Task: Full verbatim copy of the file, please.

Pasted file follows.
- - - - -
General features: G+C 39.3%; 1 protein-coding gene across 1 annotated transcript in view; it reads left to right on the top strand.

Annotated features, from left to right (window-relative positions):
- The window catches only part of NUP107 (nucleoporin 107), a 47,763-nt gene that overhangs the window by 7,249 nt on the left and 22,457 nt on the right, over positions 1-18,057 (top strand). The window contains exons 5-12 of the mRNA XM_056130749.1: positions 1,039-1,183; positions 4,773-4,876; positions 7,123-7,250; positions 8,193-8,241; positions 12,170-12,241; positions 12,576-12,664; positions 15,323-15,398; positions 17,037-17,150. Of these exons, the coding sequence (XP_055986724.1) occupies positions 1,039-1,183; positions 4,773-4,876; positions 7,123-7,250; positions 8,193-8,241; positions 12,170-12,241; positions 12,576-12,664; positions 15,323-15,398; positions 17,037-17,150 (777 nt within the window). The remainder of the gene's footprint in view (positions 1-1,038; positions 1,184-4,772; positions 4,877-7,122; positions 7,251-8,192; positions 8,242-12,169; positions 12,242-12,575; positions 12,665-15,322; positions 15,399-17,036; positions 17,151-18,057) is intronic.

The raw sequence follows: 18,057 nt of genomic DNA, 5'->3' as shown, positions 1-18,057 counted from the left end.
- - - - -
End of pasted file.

General features: G+C 39.3%; 1 protein-coding gene across 1 annotated transcript in view; it reads left to right on the top strand.

Annotated features, from left to right (window-relative positions):
- The window catches only part of NUP107 (nucleoporin 107), a 47,763-nt gene that overhangs the window by 7,249 nt on the left and 22,457 nt on the right, over positions 1-18,057 (top strand). The window contains exons 5-12 of the mRNA XM_056130749.1: positions 1,039-1,183; positions 4,773-4,876; positions 7,123-7,250; positions 8,193-8,241; positions 12,170-12,241; positions 12,576-12,664; positions 15,323-15,398; positions 17,037-17,150. Of these exons, the coding sequence (XP_055986724.1) occupies positions 1,039-1,183; positions 4,773-4,876; positions 7,123-7,250; positions 8,193-8,241; positions 12,170-12,241; positions 12,576-12,664; positions 15,323-15,398; positions 17,037-17,150 (777 nt within the window). The remainder of the gene's footprint in view (positions 1-1,038; positions 1,184-4,772; positions 4,877-7,122; positions 7,251-8,192; positions 8,242-12,169; positions 12,242-12,575; positions 12,665-15,322; positions 15,399-17,036; positions 17,151-18,057) is intronic.

The raw sequence follows: 18,057 nt of genomic DNA, 5'->3' as shown, positions 1-18,057 counted from the left end.